Macbeth, meanwhile, visits the Three Witches again after the spectre of Banquo appears at the royal banquet. The Witches warn Macbeth to "beware Macduff, beware the Thane of Fife" (4.1.81–82). However, they inform Macbeth that "none of woman born / Shall harm Macbeth" (4.1.91–92) — leading one to infer that no human could possibly defeat Macbeth. Macbeth, fearing for his position as King of Scotland, learns soon afterward that Macduff has fled to England to try to raise an army against him and orders the deaths of Macduff's wife, children and relatives. Macduff, who is still in England, learns of his family's deaths through Ross, another Scottish thane. He joins Malcolm, and they return to Scotland with their English allies to face Macbeth at Dunsinane Castle.

After Macbeth slays the young Siward, Macduff charges into the main castle and confronts Macbeth. Although Macbeth believes that he cannot be killed by any man born of a woman, he soon learns that Macduff was "from his mother's womb / Untimely ripped" (Act V Scene 8 lines 2493/2494) — meaning that Macduff was born by caesarean section. The two fight, and Macduff slays Macbeth offstage. Macduff ultimately presents Macbeth's head to Malcolm, hailing him as king and calling on the other thanes to declare their allegiance with him (5.11.20–25).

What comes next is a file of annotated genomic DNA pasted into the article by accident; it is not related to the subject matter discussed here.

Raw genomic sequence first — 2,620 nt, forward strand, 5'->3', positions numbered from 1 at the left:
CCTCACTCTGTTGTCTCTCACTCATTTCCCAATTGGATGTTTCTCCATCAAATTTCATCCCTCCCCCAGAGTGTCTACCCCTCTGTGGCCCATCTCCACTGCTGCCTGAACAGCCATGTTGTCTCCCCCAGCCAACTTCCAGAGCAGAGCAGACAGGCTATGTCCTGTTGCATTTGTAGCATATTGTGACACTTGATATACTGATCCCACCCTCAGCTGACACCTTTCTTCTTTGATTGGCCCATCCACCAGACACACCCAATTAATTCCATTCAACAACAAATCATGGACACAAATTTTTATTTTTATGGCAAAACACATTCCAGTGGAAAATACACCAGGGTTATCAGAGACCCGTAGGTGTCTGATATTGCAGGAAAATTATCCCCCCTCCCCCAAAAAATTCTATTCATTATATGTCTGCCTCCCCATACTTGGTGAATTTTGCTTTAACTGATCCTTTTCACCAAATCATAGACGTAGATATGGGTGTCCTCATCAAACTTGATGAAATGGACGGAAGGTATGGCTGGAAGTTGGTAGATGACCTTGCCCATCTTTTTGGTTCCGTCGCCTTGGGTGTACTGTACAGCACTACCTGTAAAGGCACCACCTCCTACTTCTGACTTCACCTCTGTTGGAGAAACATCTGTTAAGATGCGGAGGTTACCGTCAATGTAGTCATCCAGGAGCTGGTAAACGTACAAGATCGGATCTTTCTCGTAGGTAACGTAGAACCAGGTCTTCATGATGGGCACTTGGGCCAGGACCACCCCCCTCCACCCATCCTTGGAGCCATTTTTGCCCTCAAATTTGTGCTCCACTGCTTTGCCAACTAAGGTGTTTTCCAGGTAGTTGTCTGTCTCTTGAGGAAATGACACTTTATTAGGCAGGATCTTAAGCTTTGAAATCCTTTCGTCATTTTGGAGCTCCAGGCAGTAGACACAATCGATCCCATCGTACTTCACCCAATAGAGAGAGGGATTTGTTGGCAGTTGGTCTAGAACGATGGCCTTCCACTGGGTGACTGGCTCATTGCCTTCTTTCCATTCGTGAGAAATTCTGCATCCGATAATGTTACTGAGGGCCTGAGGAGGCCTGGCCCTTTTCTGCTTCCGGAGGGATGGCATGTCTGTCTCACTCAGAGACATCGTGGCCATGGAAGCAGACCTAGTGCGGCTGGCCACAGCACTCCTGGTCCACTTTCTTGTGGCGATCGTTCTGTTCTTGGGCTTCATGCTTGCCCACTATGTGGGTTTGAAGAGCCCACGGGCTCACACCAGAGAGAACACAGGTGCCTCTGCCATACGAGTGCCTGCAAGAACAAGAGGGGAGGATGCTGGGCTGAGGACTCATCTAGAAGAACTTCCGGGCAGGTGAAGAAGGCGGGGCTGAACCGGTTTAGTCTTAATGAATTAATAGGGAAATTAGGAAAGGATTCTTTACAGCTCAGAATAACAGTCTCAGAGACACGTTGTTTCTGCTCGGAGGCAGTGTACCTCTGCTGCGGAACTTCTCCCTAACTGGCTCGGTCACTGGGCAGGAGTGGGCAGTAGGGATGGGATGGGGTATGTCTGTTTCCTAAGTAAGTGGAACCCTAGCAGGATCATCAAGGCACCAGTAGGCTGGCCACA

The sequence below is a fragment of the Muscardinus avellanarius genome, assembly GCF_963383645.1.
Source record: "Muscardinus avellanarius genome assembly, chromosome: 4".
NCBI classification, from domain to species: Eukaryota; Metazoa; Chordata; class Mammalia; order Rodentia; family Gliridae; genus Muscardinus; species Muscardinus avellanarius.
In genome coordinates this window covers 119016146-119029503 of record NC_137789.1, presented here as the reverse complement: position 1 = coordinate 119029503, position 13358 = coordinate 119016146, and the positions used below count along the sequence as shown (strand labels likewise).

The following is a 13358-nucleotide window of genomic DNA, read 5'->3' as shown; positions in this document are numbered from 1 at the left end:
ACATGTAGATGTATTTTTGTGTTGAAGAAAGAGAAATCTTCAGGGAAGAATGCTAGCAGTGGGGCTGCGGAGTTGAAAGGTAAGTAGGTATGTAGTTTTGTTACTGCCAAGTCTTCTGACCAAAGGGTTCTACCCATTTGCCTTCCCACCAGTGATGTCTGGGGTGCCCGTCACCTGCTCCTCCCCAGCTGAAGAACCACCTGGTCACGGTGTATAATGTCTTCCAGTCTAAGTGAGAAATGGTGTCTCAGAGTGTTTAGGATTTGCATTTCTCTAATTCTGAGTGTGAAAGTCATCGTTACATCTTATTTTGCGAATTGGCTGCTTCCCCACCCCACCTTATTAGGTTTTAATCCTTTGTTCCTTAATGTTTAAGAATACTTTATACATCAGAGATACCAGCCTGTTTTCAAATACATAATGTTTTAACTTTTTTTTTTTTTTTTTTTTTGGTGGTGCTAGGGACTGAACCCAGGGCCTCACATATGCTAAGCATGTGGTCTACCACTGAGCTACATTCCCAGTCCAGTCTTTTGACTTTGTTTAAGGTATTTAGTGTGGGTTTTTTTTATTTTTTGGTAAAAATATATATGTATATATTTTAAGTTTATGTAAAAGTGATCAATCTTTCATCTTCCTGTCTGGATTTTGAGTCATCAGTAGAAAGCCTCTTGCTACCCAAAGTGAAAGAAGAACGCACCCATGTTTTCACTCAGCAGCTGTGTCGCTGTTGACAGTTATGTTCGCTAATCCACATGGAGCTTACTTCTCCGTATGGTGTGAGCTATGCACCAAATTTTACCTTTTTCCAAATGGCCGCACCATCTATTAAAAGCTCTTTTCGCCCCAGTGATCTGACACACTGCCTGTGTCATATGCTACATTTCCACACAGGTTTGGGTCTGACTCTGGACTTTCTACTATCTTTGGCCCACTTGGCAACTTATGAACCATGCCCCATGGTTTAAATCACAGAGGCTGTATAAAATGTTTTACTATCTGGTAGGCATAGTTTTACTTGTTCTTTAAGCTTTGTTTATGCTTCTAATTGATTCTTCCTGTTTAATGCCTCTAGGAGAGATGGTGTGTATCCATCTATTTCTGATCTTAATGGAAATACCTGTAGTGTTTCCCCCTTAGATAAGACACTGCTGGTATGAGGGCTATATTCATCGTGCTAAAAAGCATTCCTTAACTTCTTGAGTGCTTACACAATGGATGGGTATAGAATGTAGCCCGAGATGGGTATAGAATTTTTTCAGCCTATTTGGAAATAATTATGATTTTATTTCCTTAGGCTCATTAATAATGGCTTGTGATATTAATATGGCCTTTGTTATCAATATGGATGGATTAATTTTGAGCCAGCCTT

Macduff as a foil to Macbeth

As a supporting character, Macduff serves as a foil to Macbeth; his integrity directly contrasts with Macbeth's moral perversion.[7][full citation needed] The play positions the characters of Macduff as holy versus Macbeth as evil.

The contrast between Macduff and Macbeth is accentuated by their approaches to death. Macduff, hearing of his family's death, reacts with a tortured grief. His words, "But I must also feel it as a man" (4.3.223), indicate a capacity for emotional sensitivity. While Macbeth and Lady Macbeth insist that manhood implies a denial of feeling (1.7.45–57), Macduff insists that emotional sense and depth are part of what it means to be a man. This interpretation is supported by contrasting Macbeth's famous response to the news of Lady Macbeth's death:

"She should have died hereafter
There would have been a time for such a word
Tomorrow, and tomorrow, and tomorrow" (5.5.17–19).